Research data from a University of North Carolina reading specialist doesn’t support claims of low athlete literacy levels at the school, according to reports released Friday from three outside experts.
The university hired Georgia State, Minnesota and Virginia professors to review Mary Willingham’s findings. Willingham told CNN in January that her research of 183 football or basketball players from 2004-12 found 60 percent reading at fourth- to eighth-grade levels and roughly 10 percent below a third-grade level.
One expert estimated about 7 percent of athletes from Willingham’s research read at fourth- to eighth-grade levels in his report. The school says the data included scores for 176 athletes, including baseball and volleyball players, and was based on testing to screen for learning disabilities or other problems.
The school said it had about 1,800 athletes attend the school during the 8-year period.
UNC had called Willingham’s findings flawed after its own internal review of her data, which she provided to Provost James W. Dean Jr., on Jan. 13. She has stood by her findings and said in a statement Friday that she needed time to review the reports before “a full response.”
“For now I will just say that I am disappointed that the university neglected to take even the most basic steps to ensure the integrity, impartiality and fairness of its supposedly ‘independent’ review of my data,” Willingham said. “The fact that they engaged in this exercise without ever seeking input from me or my research partner, and without the raw scores, or an examination of the full battery of tests … speaks volumes about the true motivations behind today’s press release.
“UNC personnel with the knowledge and expertise to verify my claims continue to remain and/or are being forced to remain silent.”
The three experts hired by the school in February were: Nathan R. Kuncel, a professor of industrial-organizational psychology at Minnesota; Lee Branum-Martin, an associate psychology professor at Georgia State and a co-investigator at the school’s Center for the Study of Adult Literacy; and Dennis Kramer, an assistant professor of higher education at Virginia.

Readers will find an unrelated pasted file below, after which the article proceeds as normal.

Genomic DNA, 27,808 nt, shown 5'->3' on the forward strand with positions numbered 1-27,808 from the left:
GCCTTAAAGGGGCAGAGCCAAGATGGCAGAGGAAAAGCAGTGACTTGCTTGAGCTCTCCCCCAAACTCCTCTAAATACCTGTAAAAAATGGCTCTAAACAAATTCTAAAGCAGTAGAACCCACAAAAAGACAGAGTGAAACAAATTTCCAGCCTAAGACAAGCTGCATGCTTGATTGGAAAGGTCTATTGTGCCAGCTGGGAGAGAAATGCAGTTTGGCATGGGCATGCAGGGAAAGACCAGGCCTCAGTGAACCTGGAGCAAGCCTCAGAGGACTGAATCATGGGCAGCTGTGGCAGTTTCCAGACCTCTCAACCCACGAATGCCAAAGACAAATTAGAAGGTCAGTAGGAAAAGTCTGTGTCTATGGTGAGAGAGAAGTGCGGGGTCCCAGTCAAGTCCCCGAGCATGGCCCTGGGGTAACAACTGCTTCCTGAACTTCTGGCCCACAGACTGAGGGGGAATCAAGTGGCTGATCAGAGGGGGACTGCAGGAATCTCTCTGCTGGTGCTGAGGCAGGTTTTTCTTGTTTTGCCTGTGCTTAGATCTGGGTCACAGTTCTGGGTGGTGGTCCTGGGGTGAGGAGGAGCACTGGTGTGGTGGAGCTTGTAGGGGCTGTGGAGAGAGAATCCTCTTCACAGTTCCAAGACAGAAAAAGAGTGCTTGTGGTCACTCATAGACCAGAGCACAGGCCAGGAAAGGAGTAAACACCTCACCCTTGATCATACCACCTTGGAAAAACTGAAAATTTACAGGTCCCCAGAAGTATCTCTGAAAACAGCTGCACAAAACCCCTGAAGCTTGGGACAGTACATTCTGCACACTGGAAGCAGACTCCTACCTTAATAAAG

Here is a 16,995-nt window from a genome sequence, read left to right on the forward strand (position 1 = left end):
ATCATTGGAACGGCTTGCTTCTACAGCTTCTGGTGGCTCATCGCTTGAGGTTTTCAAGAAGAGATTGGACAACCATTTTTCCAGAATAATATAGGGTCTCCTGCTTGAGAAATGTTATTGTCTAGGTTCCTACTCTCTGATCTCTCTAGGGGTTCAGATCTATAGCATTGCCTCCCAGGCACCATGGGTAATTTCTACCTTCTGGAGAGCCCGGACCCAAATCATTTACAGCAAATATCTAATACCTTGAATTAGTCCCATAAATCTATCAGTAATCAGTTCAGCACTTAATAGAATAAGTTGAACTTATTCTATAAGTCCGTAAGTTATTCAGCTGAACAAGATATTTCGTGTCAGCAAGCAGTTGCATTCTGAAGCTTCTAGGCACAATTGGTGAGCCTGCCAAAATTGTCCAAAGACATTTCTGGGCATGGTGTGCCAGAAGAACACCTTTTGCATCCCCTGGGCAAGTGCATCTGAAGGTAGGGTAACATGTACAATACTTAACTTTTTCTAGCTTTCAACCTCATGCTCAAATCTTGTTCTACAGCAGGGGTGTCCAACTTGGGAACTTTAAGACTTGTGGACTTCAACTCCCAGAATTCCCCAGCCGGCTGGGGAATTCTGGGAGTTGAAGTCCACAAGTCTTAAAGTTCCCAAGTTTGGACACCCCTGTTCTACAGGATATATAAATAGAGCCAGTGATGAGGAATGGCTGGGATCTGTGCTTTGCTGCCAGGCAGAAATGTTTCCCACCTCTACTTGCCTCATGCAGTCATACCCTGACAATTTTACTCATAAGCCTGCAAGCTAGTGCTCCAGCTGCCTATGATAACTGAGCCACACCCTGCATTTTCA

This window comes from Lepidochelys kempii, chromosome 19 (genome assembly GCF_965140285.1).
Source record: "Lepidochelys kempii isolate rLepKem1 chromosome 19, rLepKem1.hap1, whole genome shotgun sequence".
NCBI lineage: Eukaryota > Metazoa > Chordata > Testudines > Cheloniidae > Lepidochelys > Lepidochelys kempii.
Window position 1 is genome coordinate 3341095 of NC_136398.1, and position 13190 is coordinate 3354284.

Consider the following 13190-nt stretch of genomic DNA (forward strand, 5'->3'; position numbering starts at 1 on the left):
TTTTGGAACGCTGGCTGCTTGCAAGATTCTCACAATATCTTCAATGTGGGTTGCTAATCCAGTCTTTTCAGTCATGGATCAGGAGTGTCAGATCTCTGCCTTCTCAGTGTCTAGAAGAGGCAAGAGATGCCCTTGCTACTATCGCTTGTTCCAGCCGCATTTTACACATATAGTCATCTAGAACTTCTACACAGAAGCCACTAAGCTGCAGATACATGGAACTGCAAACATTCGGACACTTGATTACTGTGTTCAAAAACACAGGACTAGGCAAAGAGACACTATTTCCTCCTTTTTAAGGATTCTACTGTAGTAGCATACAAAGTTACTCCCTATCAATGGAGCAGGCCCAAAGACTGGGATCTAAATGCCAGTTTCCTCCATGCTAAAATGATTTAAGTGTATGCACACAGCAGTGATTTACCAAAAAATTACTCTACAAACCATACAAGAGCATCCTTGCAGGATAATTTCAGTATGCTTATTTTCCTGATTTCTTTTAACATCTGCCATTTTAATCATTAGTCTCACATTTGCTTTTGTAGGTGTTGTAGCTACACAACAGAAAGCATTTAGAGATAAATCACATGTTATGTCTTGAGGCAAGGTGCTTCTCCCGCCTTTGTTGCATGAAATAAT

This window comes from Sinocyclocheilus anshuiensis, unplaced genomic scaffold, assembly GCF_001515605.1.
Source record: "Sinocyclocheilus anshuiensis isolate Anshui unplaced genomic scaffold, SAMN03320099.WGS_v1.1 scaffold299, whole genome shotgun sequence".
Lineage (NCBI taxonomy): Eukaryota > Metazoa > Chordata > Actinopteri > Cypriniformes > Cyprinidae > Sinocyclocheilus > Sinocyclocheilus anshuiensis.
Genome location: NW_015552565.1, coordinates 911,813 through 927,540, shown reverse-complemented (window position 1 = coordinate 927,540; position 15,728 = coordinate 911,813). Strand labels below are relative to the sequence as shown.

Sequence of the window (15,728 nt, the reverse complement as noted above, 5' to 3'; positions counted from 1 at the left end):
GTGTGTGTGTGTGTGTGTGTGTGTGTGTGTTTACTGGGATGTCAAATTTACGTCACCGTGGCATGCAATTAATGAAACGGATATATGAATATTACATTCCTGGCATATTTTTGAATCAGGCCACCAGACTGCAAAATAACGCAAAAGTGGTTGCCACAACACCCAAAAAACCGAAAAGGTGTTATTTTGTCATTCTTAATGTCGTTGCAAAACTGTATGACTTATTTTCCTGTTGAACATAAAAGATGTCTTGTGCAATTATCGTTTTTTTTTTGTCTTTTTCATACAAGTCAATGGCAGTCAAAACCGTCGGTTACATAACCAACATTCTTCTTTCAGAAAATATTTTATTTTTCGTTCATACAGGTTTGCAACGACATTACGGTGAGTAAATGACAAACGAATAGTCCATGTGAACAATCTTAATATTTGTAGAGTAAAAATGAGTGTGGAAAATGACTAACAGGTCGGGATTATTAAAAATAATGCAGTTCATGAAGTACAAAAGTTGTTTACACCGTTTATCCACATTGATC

Kramer, the program adviser for Virginia’s intercollegiate athletics master’s concentration, was the expert who estimated about 7 percent of athletes from Willingham’s research read at fourth- to eighth-grade levels. He cautioned the data is only “a snapshot.”
“My review looked at just the data I was provided and based all the claims I made from the data that was provided,” Kramer said. “Individuals like Mary Willingham, I respect them tremendously for the work they do to support student-athletes.”
UNC spokeswoman Karen Moon said in an email Friday that the school paid them $5,000 each for their work. The school said each worked independently on a review of Willingham’s data, which it had said was based largely on the results of standardized scores in a 25-question multiple-choice Scholastic Abilities Test for Adults (SATA) vocabulary test.
According to the executive summary prepared by Dean’s office and approved by the outside experts, that SATA vocabulary test “should not be used to draw conclusions about student reading ability.” It also states that reading levels “should not be reported as grade equivalents.”
In January, the school halted Willingham’s research until she receives approval from a review board governing human research because it contained information that could identify the subjects.
Willingham’s data included names of athletes, the year they entered the school, their sport. It also included SAT scores and GPA information added after the original screening, according to Friday’s executive summary. The school said some baseball players were incorrectly listed as men’s basketball players.
The review comes during a long-running period of tension in Chapel Hill over academics and athletics, particularly after the 2011 discovery of fraud in an academic department that included lecture classes with significant athlete enrollments that didn’t meet and were instead treated as independent studies requiring only a research paper.